Tempeh and Tofu are known to be soy products that have been processed. Tofu is more popular between the two. This is made from coagulated soy milk. This is normally pressed into different soy blocks to ensure that it will look like the tofu that we are all familiar with. There are different types of tofu.
Some are soft while there are also some firm ones. You need to check the type of tofu that you need depending on the recipe that you are following. Tempeh will usually come with a nuttier taste which will make it easy for you to distinguish this from tofu. Tempeh will not absorb the flavor of food easily while tofu will.
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C. Adlai, Software Developer, B.E (Bachelor of Engineering), California, USA
Answered Dec 21, 2020
When it comes to staying healthy, choosing healthy foods is one of the important aspects of that. The food we intake can impact our weight and the health conditions that we may face. Two of the many healthy food alternatives that a person may choose are tofu and tempeh.
Between the two, tofu is more widely known. It is made from soya milk that is coagulated and pressed into white blocks. It is often used as an alternative to chicken. Tempeh is made from soya, but the soya is fermented and made into a cake. It can often be used in spices, flax seeds, and brown rice.
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S. Leo, Content Blogger, Journalism and Content Marketing, Mexico
Answered Dec 15, 2020
One of the ways to differentiate between tofu and tempeh is by looking at how they are prepared. Tofu is a protein-rich food made from coagulated or curdled soy milk. Tempeh, on the other hand, is made from partially-cooked fermented soybeans. When tofu is cooked with other foods, it can absorb their flavors.
In contrast, tempeh has been described by many to have an earthy taste. Another way of differentiating tofu and tempeh is by comparing the nutritional benefits of the two foods. The calorie content of tempeh is higher than that of tofu. Tempeh also contains more protein than tofu.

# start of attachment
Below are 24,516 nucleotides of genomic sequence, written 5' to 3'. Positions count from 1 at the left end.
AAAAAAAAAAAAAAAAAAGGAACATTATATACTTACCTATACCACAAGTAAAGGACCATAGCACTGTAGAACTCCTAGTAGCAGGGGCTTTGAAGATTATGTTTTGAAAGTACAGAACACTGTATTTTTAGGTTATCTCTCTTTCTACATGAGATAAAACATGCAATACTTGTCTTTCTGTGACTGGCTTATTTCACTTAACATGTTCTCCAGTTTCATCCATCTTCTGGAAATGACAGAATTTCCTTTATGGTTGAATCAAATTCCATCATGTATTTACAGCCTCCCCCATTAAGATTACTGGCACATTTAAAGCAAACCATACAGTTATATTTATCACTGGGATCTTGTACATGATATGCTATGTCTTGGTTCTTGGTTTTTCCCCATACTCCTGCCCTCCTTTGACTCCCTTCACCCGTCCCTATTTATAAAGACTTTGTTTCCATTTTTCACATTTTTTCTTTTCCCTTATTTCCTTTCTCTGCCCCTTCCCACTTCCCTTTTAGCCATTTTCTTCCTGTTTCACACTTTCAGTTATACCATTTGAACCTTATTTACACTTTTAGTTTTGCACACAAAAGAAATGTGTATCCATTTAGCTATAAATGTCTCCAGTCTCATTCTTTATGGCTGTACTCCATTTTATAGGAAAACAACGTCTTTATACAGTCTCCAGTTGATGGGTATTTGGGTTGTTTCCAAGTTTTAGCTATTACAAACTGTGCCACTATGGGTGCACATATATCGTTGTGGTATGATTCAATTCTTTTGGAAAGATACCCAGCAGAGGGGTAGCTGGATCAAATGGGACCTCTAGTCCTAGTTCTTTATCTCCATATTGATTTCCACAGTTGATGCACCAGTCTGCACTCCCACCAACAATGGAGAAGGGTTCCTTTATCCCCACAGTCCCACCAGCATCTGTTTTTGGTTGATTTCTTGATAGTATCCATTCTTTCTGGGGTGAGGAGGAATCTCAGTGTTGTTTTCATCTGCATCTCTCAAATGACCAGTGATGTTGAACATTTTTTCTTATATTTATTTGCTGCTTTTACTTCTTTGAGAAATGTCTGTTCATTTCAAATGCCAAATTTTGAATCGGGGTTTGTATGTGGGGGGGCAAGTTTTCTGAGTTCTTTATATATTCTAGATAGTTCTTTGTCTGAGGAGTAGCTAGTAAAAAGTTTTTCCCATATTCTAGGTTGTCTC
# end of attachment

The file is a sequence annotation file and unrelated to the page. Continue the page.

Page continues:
For instance, tofu has a total of 8 grams of protein, whereas the protein content of tempeh goes up to 16 grams. Tempeh also contains more fiber compared to tofu. However, more calcium is found in tofu than in tempeh. Aside from these little differences, tempeh and tofu are free of cholesterol.
When it comes to food nourishment, tofu, and tempeh are two great foods that possess very similar nutrient profiles, and either would make a beneficial addition to a healthy breakfast or meal. Tofu, which is more common and known, is derived from coagulated soya milk pressed into solid white blocks. It’s available in a variety, ranging from the firm, soft, and silken.
Although it usually has a Jell-O-like jiggle. And while tofu can be sold spiced, it’s basically without flavor. Tempeh also is made from soya beans that have been fermented and contained into a firm, dense cake. Some types can be seen to have quinoa, brown rice, flax seeds, and spices. Tempeh is known to be chewy, and it bears a demented, earthy taste, while tofu is more neutral and tends to absorb the flavors of the foods it’s conjoined with. Most tempeh products are either “gluten-free” or “contain wheat” on the package.
I think it is good to start stating some of the differences that exist between tofu and tempeh by explaining how the two are prepared. Tofu is prepared by curdling soya milk with a particular coagulant. In contrast, tempeh is made into solid blocks from partially-cooked fermented soya beans. There are five different ways by which tofu can be a package; it can be packaged to be sold, firm, silken, extra firm, and can be packaged in water.
In contrast, the solid blocks of tempeh are usually packaged to look like rectangular pieces. Another difference between the two is their taste, while tofu is tasteless; tempeh has a sweet flavor, though tofu can absorb flavors when cooked in spicy dishes. When you compare the calorie content of the two, tempeh has more calories compared to tofu. Another difference is that tofu has less protein content compared to tempeh.
For example, a 100-gram serving of each contains 16 grams and 19 grams of protein for tofu and tempeh, respectively.